Here’s what I wrote in the endorsement:

Neil Cole is neither traditional nor tame, and he is uniquely positioned to write about the five gifts Jesus gave tot he church. He doesn’t just talk about the principles in this thought-provoking book: he lives them out as a highly effective apostle within a gifted team that has trained tens of thousands of church planters around the world. Neil forces us to think outside our conventional boxes by shedding fresh light on Scriptures we thought we knew well. I highly recommend Primal Fire for anyone who longs to see a multiplying and maturing move of God.

I stand by that endorsement. This book contains all kinds of original ideas. It’s well worth the read.

Both men and women

It takes us both.

So God created human beings in his own image.  In the image of God he created them;  male and female he created them. (Genesis 1:27)

  • Both men and women are created in the image of God.
  • Both men and women were used by God to save the nation of Israel in the Old Testament.
  • Both men and women followed Jesus in the Gospels.
  • Both men and women represent the body of Christ.
  • Both men and women serve the body of Christ in the 5-fold ministry.
  • Both men and women are described by Paul as fellow-workers (eg. Philippians 4:2-3).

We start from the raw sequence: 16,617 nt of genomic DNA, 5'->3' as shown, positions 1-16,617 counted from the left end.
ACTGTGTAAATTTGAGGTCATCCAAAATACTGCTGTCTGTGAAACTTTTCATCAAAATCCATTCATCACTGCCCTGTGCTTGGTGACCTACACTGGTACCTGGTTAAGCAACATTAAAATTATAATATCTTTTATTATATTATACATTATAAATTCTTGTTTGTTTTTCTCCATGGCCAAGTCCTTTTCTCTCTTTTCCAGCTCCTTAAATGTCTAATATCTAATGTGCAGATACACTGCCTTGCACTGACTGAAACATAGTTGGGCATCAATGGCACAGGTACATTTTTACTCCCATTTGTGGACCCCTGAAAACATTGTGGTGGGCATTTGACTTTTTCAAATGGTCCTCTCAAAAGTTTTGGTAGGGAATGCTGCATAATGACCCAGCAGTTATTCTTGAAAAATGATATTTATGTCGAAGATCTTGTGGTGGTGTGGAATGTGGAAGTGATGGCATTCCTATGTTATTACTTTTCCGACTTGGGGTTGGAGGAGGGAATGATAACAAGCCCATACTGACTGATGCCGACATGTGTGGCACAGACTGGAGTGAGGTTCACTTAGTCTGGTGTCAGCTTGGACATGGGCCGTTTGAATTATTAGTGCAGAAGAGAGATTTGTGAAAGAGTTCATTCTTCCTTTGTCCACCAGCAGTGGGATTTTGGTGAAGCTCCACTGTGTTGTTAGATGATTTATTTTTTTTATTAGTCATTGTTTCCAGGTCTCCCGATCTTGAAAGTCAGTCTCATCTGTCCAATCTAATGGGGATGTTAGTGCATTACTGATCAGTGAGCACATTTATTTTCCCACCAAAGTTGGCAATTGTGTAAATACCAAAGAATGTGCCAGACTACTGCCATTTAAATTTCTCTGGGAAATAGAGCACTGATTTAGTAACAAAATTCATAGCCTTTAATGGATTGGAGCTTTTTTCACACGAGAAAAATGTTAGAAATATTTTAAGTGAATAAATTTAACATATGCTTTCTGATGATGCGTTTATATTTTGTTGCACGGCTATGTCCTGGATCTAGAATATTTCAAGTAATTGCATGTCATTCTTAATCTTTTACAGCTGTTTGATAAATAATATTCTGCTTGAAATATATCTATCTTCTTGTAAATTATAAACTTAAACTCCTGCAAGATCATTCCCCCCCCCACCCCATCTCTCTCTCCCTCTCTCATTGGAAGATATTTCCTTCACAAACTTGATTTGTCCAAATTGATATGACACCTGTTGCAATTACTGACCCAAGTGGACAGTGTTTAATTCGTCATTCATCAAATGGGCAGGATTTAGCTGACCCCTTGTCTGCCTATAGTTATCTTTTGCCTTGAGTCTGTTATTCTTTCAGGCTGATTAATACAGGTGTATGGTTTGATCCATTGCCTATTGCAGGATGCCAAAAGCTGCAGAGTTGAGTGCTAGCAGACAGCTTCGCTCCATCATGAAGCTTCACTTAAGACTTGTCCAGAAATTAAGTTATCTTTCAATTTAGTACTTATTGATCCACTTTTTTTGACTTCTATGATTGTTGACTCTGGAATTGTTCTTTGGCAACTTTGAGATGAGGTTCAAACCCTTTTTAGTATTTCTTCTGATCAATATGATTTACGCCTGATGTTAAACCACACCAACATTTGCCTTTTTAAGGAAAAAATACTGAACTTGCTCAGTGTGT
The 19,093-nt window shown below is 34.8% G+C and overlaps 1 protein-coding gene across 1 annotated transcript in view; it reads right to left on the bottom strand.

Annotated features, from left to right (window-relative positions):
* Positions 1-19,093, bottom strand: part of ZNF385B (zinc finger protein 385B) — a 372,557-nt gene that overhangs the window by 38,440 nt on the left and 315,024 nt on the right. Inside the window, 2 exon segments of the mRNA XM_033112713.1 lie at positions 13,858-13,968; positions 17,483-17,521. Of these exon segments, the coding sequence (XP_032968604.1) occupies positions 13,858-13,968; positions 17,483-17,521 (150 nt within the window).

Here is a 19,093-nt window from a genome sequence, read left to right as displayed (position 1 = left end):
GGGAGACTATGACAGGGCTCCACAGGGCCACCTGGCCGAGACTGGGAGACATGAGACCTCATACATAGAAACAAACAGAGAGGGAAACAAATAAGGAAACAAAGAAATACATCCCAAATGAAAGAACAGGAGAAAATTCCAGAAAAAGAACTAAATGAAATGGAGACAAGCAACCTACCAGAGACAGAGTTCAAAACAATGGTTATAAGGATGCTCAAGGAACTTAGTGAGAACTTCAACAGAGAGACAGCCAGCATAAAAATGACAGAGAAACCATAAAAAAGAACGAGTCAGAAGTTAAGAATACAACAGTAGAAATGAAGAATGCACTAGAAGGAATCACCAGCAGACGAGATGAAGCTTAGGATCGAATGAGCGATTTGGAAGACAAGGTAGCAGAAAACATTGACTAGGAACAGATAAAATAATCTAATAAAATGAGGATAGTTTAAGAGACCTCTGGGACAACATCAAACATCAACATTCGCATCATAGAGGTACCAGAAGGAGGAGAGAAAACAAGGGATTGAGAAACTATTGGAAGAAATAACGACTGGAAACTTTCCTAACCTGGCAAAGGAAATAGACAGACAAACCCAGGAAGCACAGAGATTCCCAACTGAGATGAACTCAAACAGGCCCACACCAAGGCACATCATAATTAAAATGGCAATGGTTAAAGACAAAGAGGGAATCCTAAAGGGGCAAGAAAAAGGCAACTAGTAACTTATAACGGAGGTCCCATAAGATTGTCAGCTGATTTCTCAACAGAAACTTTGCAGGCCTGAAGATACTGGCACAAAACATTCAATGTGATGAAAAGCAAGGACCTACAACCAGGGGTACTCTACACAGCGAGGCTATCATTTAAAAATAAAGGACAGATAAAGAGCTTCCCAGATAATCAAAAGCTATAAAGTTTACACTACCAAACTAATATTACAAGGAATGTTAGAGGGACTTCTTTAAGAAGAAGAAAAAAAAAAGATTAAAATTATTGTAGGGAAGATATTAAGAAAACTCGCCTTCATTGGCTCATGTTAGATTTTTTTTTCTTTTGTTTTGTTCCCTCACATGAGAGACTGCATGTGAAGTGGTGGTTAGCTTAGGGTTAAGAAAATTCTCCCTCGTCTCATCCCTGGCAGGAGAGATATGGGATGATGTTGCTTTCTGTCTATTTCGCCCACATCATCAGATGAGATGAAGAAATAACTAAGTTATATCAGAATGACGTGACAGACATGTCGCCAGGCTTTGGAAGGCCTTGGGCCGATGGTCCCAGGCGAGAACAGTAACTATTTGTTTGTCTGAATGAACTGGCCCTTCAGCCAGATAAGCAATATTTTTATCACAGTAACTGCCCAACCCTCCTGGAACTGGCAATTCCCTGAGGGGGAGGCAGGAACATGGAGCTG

• Both men and women are described as having leadership roles (for example, the word prostatis used to describe Phoebe is a word used for church leadership).

So what’s the problem?


Photo Credit: Tambako the Jaguar via Compfight cc

Getting to know us…

It is rare that I post anything personal about our family on this blog.

However, I’ve just had 10 days of glorious family fun and chaos with our whole family together for the first time in 18 months. Our four kids are among our best friends, and our daughters-in-law/son-in-law are amazing! Our nine grandkids range in age from 14 to four months. Over the last two weeks we’ve shared our lives together, laughed a lot, eaten way too much, played games, walked, entertained kids, sat in the hot tub…. It’s been a blast. What a blessing and a privilege.

The day after Christmas we had a photography session. As you can see, we’ve done our best to obey the command to “be fruitful and multiply”:

 

 

 

 

Interesting church statistics

According to a good and informative 2013 year-end status report by Leadership Network providing statistics on the state of mega-churches in this country, almost 10 percent of Protestant churchgoers attend a mega-church.

According to a Pew Forum report in December 2009, (if there is a more recent report, I am not aware of it), 9 percent of Protestants “attend religious services in homes.”

Just saying…